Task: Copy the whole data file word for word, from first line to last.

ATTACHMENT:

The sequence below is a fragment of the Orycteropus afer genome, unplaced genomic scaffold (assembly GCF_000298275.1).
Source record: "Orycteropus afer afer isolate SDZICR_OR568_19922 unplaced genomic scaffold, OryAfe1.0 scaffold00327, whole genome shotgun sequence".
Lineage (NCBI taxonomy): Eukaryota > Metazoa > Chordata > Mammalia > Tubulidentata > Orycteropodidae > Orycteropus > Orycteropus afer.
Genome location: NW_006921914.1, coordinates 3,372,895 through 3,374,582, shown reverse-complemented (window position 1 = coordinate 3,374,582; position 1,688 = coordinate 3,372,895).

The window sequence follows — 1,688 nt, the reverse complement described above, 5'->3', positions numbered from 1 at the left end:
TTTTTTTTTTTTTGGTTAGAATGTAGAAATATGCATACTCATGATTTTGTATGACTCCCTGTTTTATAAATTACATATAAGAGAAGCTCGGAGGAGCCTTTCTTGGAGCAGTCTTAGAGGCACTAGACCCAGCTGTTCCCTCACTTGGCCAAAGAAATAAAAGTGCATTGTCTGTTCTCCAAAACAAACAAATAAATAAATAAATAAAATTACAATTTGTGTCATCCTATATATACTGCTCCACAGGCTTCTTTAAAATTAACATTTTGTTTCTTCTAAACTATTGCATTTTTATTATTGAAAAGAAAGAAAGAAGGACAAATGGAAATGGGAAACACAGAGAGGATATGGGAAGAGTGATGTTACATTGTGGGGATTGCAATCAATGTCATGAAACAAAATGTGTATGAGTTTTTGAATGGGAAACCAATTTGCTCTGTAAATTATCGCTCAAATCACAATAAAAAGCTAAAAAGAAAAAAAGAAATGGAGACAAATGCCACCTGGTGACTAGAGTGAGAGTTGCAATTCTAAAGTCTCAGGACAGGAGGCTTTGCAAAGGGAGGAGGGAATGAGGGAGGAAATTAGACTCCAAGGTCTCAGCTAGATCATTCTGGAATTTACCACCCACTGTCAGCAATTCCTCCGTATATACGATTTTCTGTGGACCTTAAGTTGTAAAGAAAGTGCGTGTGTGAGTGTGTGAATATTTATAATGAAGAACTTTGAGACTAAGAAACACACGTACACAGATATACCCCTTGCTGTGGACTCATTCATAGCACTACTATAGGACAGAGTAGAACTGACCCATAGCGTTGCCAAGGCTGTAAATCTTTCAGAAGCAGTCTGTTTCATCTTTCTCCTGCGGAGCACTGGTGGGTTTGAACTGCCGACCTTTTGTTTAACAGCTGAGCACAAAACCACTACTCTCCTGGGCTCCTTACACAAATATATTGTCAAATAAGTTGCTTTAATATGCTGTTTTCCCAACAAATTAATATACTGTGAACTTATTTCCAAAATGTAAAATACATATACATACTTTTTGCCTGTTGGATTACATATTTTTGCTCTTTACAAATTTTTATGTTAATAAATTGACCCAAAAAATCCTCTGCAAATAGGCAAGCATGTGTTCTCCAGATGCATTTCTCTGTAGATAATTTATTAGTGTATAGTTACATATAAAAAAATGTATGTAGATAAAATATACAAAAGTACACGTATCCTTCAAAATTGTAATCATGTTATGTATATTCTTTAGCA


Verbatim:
The sequence below is a fragment of the Orycteropus afer genome, unplaced genomic scaffold (assembly GCF_000298275.1).
Source record: "Orycteropus afer afer isolate SDZICR_OR568_19922 unplaced genomic scaffold, OryAfe1.0 scaffold00327, whole genome shotgun sequence".
Lineage (NCBI taxonomy): Eukaryota > Metazoa > Chordata > Mammalia > Tubulidentata > Orycteropodidae > Orycteropus > Orycteropus afer.
Genome location: NW_006921914.1, coordinates 3,372,895 through 3,374,582, shown reverse-complemented (window position 1 = coordinate 3,374,582; position 1,688 = coordinate 3,372,895).

The window sequence follows — 1,688 nt, the reverse complement described above, 5'->3', positions numbered from 1 at the left end:
TTTTTTTTTTTTTGGTTAGAATGTAGAAATATGCATACTCATGATTTTGTATGACTCCCTGTTTTATAAATTACATATAAGAGAAGCTCGGAGGAGCCTTTCTTGGAGCAGTCTTAGAGGCACTAGACCCAGCTGTTCCCTCACTTGGCCAAAGAAATAAAAGTGCATTGTCTGTTCTCCAAAACAAACAAATAAATAAATAAATAAAATTACAATTTGTGTCATCCTATATATACTGCTCCACAGGCTTCTTTAAAATTAACATTTTGTTTCTTCTAAACTATTGCATTTTTATTATTGAAAAGAAAGAAAGAAGGACAAATGGAAATGGGAAACACAGAGAGGATATGGGAAGAGTGATGTTACATTGTGGGGATTGCAATCAATGTCATGAAACAAAATGTGTATGAGTTTTTGAATGGGAAACCAATTTGCTCTGTAAATTATCGCTCAAATCACAATAAAAAGCTAAAAAGAAAAAAAGAAATGGAGACAAATGCCACCTGGTGACTAGAGTGAGAGTTGCAATTCTAAAGTCTCAGGACAGGAGGCTTTGCAAAGGGAGGAGGGAATGAGGGAGGAAATTAGACTCCAAGGTCTCAGCTAGATCATTCTGGAATTTACCACCCACTGTCAGCAATTCCTCCGTATATACGATTTTCTGTGGACCTTAAGTTGTAAAGAAAGTGCGTGTGTGAGTGTGTGAATATTTATAATGAAGAACTTTGAGACTAAGAAACACACGTACACAGATATACCCCTTGCTGTGGACTCATTCATAGCACTACTATAGGACAGAGTAGAACTGACCCATAGCGTTGCCAAGGCTGTAAATCTTTCAGAAGCAGTCTGTTTCATCTTTCTCCTGCGGAGCACTGGTGGGTTTGAACTGCCGACCTTTTGTTTAACAGCTGAGCACAAAACCACTACTCTCCTGGGCTCCTTACACAAATATATTGTCAAATAAGTTGCTTTAATATGCTGTTTTCCCAACAAATTAATATACTGTGAACTTATTTCCAAAATGTAAAATACATATACATACTTTTTGCCTGTTGGATTACATATTTTTGCTCTTTACAAATTTTTATGTTAATAAATTGACCCAAAAAATCCTCTGCAAATAGGCAAGCATGTGTTCTCCAGATGCATTTCTCTGTAGATAATTTATTAGTGTATAGTTACATATAAAAAAATGTATGTAGATAAAATATACAAAAGTACACGTATCCTTCAAAATTGTAATCATGTTATGTATATTCTTTAGCA